The pick against the spread: How can a logical person expect the Patriots to win by more than 10? All signs point to another close game between these teams. Even if the Patriots win comfortably, “comfortably” in this situation probably means “by four or seven points.” I’m taking Baltimore to cover. Is this Patriots team really good enough to dispatch two teams in back-to-back games by more double digits? I hope so, but it’s tough to make the case for that happening.

The prediction: New England 31, Baltimore 23

Before we dive into prop bets that’ll get paid off by Sunday night, I wanted to put one out there that won’t get paid off for two weeks. Try to stay with me on this one. Right now you can bet on either the AFC or NFC to win the Super Bowl with the spread. The line is AFC -2.5. I can certainly understand you thinking I’m crazy to suggest betting on a game with a point spread before we know the teams involved. But let’s say the Patriots face the Falcons in the Super Bowl. What will the line be? Patriots by six? seven? I wouldn’t be surprised if it was as high as seven-and-a-half. If that happens, you’re sitting pretty with Patriots by less than a field goal. OK, but it’s much more likely that the 49ers beat Atlanta and we see a Patriots-9ers title game, right? My guess is the Patriots would be favored anywhere from two to three points in that scenario. In the majority of situations, the winning team is gonna win by a field goal or more. So you either have the Patriots giving two-and-a-half to the 9ers, which will be close to the actual line, or you have them giving those points to the Falcons, which would be at least a four-point advantage for you compared to the real line. Why not make that bet? Oh, and what happens if Baltimore upsets the Patriots this weekend? Well then you’d have a bet down on Baltimore, a team that just knocked off Peyton Manning and Tom Brady in back-to-back weeks. Wouldn’t be the worst thing in the world to have some money on them.

Here’s the rest of the prop bets I’m thinking about:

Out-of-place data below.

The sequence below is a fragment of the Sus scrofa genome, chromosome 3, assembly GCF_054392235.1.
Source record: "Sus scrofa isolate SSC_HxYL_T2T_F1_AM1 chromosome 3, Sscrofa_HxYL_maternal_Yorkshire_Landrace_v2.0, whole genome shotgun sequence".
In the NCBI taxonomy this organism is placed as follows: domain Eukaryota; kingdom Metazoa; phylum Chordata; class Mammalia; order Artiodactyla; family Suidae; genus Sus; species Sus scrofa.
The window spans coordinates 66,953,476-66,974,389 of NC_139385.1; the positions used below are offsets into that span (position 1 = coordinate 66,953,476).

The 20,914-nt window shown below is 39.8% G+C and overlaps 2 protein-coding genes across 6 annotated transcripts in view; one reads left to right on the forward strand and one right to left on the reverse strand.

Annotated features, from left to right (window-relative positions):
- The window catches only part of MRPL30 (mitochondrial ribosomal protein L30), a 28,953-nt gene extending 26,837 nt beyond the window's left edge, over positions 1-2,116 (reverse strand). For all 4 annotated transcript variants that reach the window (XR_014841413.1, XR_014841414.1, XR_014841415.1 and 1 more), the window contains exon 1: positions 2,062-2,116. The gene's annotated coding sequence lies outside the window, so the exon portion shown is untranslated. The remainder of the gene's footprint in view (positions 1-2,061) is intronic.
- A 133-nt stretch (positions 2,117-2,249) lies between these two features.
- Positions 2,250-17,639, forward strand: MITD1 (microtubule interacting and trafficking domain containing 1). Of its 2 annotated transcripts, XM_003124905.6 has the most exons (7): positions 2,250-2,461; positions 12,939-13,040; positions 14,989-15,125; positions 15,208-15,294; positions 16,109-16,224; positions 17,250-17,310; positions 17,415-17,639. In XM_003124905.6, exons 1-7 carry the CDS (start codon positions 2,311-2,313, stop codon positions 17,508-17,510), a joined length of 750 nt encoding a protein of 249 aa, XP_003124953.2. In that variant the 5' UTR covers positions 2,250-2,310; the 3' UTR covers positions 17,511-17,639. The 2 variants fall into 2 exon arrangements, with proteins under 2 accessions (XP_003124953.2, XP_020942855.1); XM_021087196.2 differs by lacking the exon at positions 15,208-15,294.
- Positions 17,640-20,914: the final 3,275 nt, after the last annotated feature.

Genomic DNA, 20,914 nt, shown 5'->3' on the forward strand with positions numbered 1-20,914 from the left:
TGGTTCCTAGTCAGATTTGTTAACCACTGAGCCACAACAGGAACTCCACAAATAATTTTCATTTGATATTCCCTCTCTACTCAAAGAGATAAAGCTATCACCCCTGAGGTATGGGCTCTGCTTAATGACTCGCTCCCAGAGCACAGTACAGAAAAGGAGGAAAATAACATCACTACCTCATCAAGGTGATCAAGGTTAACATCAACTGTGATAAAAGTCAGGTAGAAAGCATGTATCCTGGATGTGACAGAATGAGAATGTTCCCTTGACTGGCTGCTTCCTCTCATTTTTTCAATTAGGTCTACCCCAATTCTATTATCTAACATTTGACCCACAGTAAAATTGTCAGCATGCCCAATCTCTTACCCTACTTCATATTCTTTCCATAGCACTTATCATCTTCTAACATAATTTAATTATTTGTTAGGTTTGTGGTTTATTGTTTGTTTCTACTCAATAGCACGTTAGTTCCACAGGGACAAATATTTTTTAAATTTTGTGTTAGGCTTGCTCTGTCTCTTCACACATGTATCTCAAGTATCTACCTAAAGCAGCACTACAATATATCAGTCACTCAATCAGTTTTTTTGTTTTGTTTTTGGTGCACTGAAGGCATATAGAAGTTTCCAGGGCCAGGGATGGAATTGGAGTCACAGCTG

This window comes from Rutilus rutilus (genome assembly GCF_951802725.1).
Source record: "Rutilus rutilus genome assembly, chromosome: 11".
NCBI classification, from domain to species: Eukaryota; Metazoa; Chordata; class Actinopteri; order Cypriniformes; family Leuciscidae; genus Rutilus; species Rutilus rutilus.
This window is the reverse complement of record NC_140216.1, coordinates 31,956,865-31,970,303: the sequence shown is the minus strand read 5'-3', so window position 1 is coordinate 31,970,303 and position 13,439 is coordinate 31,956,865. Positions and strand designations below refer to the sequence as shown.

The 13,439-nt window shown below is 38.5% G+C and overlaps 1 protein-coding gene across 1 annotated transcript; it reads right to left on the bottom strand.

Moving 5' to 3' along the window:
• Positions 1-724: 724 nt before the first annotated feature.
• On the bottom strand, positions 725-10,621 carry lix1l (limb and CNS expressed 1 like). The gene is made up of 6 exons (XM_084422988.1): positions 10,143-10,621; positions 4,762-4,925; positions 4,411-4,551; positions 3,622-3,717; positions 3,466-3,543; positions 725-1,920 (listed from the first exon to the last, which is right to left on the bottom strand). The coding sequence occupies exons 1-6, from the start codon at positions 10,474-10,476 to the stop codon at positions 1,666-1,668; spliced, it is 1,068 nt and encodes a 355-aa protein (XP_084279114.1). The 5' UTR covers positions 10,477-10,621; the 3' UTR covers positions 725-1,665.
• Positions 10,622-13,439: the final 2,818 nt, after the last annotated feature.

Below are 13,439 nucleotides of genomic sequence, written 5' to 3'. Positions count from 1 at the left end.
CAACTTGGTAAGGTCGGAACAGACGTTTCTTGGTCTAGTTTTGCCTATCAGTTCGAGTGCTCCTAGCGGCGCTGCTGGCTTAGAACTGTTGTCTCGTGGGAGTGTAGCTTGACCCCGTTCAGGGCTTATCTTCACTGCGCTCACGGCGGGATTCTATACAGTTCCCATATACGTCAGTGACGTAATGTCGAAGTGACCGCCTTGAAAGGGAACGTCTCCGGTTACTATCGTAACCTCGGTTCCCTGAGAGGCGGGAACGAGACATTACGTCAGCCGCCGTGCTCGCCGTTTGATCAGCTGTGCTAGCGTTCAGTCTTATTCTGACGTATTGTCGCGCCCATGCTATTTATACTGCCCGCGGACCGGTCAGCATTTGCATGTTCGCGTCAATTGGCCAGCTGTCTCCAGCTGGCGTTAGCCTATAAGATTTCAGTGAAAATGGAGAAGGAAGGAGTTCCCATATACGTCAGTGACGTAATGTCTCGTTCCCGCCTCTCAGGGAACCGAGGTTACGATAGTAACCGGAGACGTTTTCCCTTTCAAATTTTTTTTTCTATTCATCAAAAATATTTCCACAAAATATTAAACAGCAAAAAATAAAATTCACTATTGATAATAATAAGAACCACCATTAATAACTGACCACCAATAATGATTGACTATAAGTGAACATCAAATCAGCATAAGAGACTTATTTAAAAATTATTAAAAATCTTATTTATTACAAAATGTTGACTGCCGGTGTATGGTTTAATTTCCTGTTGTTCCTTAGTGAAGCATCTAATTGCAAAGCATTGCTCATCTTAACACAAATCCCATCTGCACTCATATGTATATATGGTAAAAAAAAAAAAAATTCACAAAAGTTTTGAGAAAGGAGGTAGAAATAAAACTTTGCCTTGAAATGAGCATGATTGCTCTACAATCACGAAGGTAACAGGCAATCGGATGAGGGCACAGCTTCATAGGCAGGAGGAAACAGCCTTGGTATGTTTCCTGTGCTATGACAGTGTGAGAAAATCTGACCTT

Who will record the most Passing Yards this weekend?

Joe Flacco (3/1) – Colin Kaepernick’s a little intriguing at 7/1 odds considering Russell Wilson had almost 400 yards in Atlanta last week. But then I realized Kaepernick hasn’t cracked 280 yards passing in any game this season. There’s no evidence he can even put up 300 yards if needed. Flacco makes sense because he’s throwing the deep ball well right now, they aren’t likely to have much running room against the Patriots defense, and the New England secondary is still the most suspicious secondary left in the playoffs.

Who will record the most Rushing Yards this weekend?

Save Your Money – I can’t even make an educated guess on this one. The running games in New England and Atlanta are essentially platoon situations. Good luck picking the right guy on either of those teams. With San Francisco, you can bet on Frank Gore or Kaepernick. Gore had 119 yards last week, but he’s only had two other 100+ yard games this year. Is Kaepernick really going to replicate his incredible ground game from the previous round? And finally there’s Ray Rice, clearly the most-talented of the options. But New England’s run D has been solid all year, and what happens if the Ravens are down by two touchdowns in the second half? Rice might get some passes his way, but the carries would be limited. No good options here.

Who will record the most Receiving Yards this weekend?

Aaron Hernandez (6/1) and Anquan Boldin (7/1) – Throw a small bet on each of these guys. I’m expecting so much attention to be paid to Wes Welker that Hernandez is the better bet to have a big day. And he’s got so much yards-after-catch potential that he doesn’t even need to be a deep threat to rack up the yardage. Kinda the same thing with Boldin in that the Patriots’ best cornerback, Aqib Talib, will be covering Torrey Smith all day, so the lesser defensive backs of New England will be responsible for Boldin. Could mean big things for him.

Will Michael Turner score a TD in the game?

Yes (+135) – Call it a hunch. Turner had a touchdown in six of Atlanta’s final seven regular season games. Atlanta’s game plan probably calls for being conservative near the end zone to make sure they don’t give the 49ers any game-changing turnovers. Inside the 10 yard line, I see Mike Smith calling for a lot of runs this weekend.

Player to score the first TD in the Atlanta-San Francisco game?

Harry Douglas (20/1) – Major hunch. I may have heard one of the more knowledgeable football analysts say that whichever 49er player is likely to cover Douglas isn’t very good. Simple as that.

Player to score the first TD in the New England-Baltimore game?

Michael Hoomanawanui (20/1) – Hooman will be in the game for obvious running situations as he’s much better as a blocker than he is as an actual receiving threat. So what do the Patriots do on their first red zone possession? Get Hooman on the field as if he’s going to block, and then let him sneak out into the end zone for a wide open touchdown catch. Free money.